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Kerala offers the rest of India a model to fight the pandemic – analysis


The calamities, it seems, bring out the best in Kerala. Whether it’s the 2018 and 2019 floods or the current coronavirus pandemic (Covid-19), the collective resistance and solidarity of the Keralites in religious and political divisions distinguish the state. It was in Kerala that the first Covid-19 case was detected in India on January 30, and exactly two months later, the state had 235 cases, the highest number reported in the country. Fast forward to April 16, the state recorded 394 confirmed cases, 245 recoveries and two deaths.

The credit for this incredible achievement goes primarily to effective grassroots government institutions and proactive, level political leadership.

People in the remotest corner of the state have access to medical care and ration shops, and, if necessary, the state government steps in to ensure that the basics reach those in need. Migrant workers make up almost 10% of the state’s population. Due to unequivocal communication, most of them left their homes after the state announced a partial shutdown, long before the national shutdown.

However, health is only one of many battles. It is time to confront the elephant in the room: to ensure people’s lives and livelihoods. If the first was a battle, the second is a war, something that state governments cannot fight on their own, without the Center leading from the front. New Delhi could take advantage of the lessons learned from Kerala’s battle for health.

Covid-19 is perhaps the most shocking economic crisis of our lives. It has reduced our needs to the basic necessities of life: food, medicine, electricity, water and communication technology. As the coronavirus stops the world, the crisis can kill millions due to famine and can even lead to serious civil unrest.

We have to think about crisis management and the stabilization of the economy and its recovery, which could even extend to the second half of 2021. We must be prepared for the long term.

India will need an economic stimulus package equivalent to 10-15% of its GDP. This is unlikely to cause inflation in the short term, considering low demand. Of course, it will exacerbate the fiscal deficit and public debt, but that should not be a major concern now. Several other countries have taken this route: the United States, the United Kingdom, Japan, Germany, Korea, Italy, France, and the United Arab Emirates. Japan, for example, announced a $ 1 trillion economic stimulus package, which is 20% of its GDP, while the package announced by India so far is below 1% of its GDP.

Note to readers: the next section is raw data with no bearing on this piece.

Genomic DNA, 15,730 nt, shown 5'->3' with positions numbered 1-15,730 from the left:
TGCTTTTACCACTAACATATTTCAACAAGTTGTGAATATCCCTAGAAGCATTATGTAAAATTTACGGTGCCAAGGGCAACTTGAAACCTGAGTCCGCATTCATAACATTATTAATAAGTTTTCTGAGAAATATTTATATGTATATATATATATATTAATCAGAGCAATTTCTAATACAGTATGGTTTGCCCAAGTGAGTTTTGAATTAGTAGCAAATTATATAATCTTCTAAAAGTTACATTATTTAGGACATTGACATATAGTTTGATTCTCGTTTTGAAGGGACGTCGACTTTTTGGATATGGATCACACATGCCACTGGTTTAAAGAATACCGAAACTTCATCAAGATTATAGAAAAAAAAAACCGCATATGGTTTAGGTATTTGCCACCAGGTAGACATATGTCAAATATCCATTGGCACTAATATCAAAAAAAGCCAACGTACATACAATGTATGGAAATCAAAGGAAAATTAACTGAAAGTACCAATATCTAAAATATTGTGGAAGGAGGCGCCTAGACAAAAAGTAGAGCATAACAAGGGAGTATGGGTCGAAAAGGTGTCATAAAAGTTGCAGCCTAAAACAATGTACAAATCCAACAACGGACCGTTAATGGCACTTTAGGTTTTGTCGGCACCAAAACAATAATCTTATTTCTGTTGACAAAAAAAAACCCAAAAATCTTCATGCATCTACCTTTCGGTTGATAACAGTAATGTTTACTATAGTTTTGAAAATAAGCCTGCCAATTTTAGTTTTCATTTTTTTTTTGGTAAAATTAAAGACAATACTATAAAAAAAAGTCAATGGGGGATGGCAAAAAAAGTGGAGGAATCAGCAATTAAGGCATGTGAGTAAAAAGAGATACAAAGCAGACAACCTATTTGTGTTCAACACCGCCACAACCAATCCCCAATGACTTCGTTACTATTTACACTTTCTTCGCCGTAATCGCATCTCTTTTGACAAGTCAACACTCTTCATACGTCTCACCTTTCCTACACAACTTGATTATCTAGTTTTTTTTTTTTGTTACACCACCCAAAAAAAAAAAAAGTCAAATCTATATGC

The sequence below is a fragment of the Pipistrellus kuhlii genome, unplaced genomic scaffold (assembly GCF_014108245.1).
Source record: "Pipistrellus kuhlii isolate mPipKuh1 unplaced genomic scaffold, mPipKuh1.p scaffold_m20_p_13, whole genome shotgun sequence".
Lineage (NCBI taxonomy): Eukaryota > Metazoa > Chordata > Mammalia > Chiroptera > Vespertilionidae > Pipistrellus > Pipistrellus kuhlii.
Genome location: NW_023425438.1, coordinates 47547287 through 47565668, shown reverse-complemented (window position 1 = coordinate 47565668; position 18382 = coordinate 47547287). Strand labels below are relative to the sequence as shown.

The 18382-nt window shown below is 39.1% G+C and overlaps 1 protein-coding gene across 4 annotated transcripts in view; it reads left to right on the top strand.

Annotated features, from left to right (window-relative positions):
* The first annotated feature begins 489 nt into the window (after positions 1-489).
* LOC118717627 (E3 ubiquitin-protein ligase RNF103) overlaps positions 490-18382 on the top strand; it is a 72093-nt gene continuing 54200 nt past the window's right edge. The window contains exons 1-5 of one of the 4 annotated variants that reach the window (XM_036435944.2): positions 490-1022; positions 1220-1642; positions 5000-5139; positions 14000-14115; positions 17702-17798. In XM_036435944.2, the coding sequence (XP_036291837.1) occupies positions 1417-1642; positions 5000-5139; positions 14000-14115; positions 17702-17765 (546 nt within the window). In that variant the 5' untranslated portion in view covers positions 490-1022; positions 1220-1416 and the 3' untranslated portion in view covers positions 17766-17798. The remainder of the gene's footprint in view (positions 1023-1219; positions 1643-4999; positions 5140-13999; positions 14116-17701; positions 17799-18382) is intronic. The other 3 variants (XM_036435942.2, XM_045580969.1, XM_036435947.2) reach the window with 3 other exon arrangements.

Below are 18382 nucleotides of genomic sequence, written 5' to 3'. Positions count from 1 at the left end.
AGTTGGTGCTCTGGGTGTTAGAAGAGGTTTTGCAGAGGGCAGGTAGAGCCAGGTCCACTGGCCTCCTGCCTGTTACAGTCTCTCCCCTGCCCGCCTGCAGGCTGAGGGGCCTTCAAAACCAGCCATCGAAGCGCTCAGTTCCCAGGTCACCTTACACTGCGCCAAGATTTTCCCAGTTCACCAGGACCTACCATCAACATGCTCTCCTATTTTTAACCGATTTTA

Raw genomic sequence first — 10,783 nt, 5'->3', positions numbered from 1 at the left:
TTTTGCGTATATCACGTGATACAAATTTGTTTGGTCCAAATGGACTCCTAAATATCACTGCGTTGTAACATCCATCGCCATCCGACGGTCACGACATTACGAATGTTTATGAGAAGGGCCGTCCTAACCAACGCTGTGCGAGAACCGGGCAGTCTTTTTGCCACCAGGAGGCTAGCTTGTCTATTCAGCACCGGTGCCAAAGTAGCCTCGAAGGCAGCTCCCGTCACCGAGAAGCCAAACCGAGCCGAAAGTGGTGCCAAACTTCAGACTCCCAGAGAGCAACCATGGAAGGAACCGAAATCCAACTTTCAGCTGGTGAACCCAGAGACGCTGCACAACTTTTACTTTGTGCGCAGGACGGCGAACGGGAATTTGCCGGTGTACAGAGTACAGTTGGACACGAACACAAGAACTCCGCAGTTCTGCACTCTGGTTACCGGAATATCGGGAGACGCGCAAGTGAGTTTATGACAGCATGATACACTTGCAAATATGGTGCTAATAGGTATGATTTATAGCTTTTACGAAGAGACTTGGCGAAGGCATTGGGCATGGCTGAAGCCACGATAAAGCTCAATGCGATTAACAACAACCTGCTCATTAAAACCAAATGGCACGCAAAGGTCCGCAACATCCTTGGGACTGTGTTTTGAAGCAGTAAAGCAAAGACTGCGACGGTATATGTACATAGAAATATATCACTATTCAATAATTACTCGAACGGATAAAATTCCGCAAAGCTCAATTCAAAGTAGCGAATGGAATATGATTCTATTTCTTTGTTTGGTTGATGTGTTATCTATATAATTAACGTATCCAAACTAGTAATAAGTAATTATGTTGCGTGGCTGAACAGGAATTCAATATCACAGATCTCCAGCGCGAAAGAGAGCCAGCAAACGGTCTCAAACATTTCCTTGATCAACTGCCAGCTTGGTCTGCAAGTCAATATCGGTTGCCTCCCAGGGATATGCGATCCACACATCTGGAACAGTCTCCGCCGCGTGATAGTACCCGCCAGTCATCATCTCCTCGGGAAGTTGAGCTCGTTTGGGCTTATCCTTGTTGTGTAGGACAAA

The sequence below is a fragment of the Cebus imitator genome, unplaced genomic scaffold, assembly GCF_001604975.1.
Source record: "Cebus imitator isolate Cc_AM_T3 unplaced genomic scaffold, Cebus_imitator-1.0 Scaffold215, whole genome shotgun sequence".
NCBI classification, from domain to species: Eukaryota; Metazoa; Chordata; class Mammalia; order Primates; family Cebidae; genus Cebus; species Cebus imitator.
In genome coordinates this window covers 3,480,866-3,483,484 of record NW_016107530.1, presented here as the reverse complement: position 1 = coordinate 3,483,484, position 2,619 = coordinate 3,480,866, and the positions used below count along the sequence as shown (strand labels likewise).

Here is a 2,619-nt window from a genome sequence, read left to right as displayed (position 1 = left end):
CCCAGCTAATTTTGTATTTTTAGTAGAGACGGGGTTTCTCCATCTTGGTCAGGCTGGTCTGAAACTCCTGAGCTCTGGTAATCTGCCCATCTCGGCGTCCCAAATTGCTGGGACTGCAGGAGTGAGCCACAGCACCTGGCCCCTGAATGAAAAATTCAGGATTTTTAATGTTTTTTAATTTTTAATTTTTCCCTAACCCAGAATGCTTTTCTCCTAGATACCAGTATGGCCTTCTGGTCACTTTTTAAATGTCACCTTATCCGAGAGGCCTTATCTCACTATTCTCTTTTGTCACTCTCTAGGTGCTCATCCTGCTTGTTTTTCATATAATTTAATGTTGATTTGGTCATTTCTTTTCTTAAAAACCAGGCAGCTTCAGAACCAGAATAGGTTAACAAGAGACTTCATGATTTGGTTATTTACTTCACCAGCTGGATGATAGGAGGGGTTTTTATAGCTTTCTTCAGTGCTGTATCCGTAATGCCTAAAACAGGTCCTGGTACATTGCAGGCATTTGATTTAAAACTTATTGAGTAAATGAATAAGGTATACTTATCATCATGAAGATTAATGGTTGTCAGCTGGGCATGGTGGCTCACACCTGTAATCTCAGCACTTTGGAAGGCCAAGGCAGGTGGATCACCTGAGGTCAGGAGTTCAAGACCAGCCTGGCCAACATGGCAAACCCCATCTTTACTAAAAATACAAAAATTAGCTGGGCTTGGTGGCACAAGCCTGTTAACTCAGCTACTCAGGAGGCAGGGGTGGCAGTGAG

How the stimulus package is distributed to achieve the desired results is another important question. It is a difficult proposition in a country like India, with the majority employed in the unorganized sector. Over a period of three months, a considerable part of the aid package must be transferred directly to the accounts of the most vulnerable people, especially daily wage earners. In the organized sector, employers should receive an employment subsidy to help them keep people employed. For example, the UK government provides up to £ 2,500 per month per employee as a payroll allowance to the employer.

Such an unprecedented crisis requires proactive central governments and central banks, because only they can guarantee liquidity and cash flow. This is the time to seize the moment. Hard times don’t last long, but tough people and determined communities do. If Kerala can do so well against the virus, India surely can too.

VK Mathews is founder and CEO of IBS Software

The opinions expressed are personal.

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